After beating up Benson and his acolytes, Atriya felt empty and ill at ease. The sergeant was an unrestrained liar, too often ineffective in the field and a limpid scumbag in general. Paradoxically this transparency made him somehow forgivable. What other choices did Benson indeed have? How could he act any different? He was merely following the role models that the Crew had given him. Atriya on the other hand should know better. Verus hadn’t spent all this time for him to act like a Benson. And Atriya was part of the system as well, thrashing them was like thrashing himself. It might be the right thing to do, he had his fair share of unfair and unjust acts, but it felt too schizophrenic. Anyway, reducing himself to pulp wouldn’t bring any more good than pounding on Benson. Temporary satisfaction at best. Long term negative consequences were obviously to be expected. The algorithms driving Benson and his clones certainly didn’t include pardon for beatings received, only self-indulgent rapture for the ones given.
The whole situation reminded him of this quote he had found in Verus’ notes recently. It had been written by a genius named Søren Kierkegaard, more than one thousand years ago: «The most common form of despair is not being who you are.» Fighting these men with his fists was not who he was. Or not who he wanted to be at least. Verus would add that it was also not who he was meant to be. That he didn’t know. When she started talking about destiny, he was always loosing grasp. But he knew he had to look for redemption. This voice had always been present within him, he now recognised it, and it had grown impatient. What had been hints and nudges before, was now a very tangible urge.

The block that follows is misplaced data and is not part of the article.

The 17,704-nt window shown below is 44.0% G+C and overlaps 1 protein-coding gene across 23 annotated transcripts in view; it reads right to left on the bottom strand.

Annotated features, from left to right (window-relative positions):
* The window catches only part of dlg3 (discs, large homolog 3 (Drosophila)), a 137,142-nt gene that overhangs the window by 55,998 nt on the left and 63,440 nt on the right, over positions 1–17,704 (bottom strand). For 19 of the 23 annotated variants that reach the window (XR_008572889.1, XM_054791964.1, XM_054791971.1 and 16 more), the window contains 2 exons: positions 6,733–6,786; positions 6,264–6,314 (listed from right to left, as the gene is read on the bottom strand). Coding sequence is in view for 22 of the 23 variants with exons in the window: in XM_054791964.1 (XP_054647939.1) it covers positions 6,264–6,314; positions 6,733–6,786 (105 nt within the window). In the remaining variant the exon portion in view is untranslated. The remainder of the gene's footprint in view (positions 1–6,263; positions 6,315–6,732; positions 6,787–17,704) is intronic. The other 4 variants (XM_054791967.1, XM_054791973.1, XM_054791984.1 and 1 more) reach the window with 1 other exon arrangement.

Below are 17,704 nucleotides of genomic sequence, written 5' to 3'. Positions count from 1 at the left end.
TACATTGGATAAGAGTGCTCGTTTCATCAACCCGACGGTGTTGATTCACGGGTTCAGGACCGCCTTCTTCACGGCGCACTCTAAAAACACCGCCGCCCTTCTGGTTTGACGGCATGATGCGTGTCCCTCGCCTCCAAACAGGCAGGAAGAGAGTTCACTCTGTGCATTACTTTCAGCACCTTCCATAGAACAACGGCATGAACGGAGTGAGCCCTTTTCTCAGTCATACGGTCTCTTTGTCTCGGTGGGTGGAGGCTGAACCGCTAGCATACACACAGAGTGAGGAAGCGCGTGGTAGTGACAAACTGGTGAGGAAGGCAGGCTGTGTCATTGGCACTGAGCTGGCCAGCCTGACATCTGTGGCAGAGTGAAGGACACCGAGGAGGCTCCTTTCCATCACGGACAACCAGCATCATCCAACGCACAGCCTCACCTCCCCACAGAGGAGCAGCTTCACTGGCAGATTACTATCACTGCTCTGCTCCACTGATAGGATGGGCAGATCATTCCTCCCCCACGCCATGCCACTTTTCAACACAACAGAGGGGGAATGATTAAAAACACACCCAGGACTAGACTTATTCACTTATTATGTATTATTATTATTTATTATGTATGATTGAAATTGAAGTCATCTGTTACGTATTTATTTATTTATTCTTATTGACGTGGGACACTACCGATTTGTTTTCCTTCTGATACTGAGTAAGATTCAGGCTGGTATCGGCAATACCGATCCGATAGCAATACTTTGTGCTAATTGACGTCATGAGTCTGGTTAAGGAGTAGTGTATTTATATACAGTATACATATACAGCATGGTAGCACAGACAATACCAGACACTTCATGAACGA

He instinctively understood that the selection and training he had been through as a Candidate for the Crew, what he had thought to be hell on earth, was nothing more than a joke compared to what lay ahead. A few years ago he had seen the Crew as the ultimate frontier. He had hardened for sure, but in the end body aches were nothing compared to the torments of the soul. He would now have to become as devout and fanatic as the Jury if he was to accomplish Verus’ vision. Atriya sadly didn’t see any other way. He had to go deep inside his own pomegranate hell, hoping to maintain enough awareness to find the returning path.